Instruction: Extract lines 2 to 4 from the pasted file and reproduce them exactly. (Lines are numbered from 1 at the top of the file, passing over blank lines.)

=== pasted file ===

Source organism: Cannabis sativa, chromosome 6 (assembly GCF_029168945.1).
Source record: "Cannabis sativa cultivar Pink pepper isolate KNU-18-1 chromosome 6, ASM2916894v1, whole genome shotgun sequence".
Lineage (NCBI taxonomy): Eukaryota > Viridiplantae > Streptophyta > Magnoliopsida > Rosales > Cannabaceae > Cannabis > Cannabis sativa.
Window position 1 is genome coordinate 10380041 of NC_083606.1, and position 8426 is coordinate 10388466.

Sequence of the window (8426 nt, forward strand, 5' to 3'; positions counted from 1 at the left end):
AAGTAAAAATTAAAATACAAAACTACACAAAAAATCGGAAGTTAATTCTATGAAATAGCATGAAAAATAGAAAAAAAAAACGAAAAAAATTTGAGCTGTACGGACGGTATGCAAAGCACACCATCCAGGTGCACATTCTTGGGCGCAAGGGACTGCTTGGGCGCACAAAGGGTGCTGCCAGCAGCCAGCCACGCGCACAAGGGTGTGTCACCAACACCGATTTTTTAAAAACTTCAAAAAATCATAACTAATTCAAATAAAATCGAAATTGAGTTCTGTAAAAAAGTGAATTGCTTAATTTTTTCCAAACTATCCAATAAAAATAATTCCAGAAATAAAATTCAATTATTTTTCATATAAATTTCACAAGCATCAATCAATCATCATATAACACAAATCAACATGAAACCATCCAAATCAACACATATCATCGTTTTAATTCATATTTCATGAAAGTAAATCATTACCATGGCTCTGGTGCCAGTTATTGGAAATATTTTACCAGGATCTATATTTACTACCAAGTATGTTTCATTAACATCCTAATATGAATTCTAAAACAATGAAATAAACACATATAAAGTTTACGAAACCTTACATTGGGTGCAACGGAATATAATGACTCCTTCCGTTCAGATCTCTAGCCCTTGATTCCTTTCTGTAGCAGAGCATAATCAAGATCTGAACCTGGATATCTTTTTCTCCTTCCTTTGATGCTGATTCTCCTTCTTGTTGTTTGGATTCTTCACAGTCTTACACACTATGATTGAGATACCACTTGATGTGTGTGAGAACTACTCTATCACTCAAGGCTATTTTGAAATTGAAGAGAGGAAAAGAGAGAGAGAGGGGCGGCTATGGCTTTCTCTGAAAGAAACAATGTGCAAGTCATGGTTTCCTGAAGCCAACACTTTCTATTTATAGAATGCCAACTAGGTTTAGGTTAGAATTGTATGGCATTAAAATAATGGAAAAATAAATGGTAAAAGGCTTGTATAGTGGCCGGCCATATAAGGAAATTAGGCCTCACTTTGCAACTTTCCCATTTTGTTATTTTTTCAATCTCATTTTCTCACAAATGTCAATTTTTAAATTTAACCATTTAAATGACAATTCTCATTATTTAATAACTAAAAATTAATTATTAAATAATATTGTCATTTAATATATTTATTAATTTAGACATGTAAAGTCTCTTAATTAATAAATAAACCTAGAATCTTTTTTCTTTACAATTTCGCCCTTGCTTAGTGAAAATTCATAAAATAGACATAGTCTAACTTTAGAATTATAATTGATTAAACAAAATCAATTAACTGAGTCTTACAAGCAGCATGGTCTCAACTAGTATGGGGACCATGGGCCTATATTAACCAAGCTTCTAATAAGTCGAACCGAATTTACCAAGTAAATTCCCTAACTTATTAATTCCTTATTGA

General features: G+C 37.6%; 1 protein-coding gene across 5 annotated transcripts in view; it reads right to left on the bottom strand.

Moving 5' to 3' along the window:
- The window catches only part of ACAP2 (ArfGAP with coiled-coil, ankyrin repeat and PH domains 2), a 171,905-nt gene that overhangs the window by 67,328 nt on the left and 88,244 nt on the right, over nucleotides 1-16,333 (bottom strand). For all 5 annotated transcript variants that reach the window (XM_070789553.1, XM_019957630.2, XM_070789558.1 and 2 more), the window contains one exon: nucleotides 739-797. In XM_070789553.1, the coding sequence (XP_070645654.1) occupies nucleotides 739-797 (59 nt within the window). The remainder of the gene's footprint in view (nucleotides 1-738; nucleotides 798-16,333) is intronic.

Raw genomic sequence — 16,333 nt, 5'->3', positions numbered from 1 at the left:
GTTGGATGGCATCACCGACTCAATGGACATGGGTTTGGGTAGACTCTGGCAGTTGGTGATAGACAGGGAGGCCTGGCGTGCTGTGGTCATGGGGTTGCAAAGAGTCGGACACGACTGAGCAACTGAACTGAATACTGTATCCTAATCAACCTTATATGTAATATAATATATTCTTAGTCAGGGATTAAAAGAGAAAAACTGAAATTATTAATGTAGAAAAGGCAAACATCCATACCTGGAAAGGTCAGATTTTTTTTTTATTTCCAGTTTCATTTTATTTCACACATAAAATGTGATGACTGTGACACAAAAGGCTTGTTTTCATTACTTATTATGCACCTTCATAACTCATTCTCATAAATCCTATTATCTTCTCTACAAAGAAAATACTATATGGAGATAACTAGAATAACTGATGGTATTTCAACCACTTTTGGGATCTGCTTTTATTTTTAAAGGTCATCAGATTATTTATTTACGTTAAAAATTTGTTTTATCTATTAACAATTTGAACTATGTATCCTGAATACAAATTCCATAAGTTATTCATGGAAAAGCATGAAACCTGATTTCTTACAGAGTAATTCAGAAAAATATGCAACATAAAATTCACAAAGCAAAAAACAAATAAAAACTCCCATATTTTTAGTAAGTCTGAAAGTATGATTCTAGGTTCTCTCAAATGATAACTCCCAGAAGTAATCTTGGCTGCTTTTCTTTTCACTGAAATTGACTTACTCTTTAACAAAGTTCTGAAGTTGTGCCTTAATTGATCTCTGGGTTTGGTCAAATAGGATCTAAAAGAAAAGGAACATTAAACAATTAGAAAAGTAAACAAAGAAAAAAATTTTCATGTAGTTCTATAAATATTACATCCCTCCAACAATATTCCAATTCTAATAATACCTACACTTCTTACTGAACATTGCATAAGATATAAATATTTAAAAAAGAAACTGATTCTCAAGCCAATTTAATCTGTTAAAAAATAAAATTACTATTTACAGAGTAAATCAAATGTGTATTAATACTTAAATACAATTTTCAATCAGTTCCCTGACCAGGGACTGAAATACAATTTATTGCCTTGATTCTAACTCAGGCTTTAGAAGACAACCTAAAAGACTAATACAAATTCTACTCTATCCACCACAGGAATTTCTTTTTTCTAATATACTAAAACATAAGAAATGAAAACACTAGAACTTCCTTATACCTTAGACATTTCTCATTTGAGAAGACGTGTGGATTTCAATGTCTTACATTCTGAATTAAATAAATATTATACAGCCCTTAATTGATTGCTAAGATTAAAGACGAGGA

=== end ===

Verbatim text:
Source record: "Cannabis sativa cultivar Pink pepper isolate KNU-18-1 chromosome 6, ASM2916894v1, whole genome shotgun sequence".
Lineage (NCBI taxonomy): Eukaryota > Viridiplantae > Streptophyta > Magnoliopsida > Rosales > Cannabaceae > Cannabis > Cannabis sativa.
Window position 1 is genome coordinate 10380041 of NC_083606.1, and position 8426 is coordinate 10388466.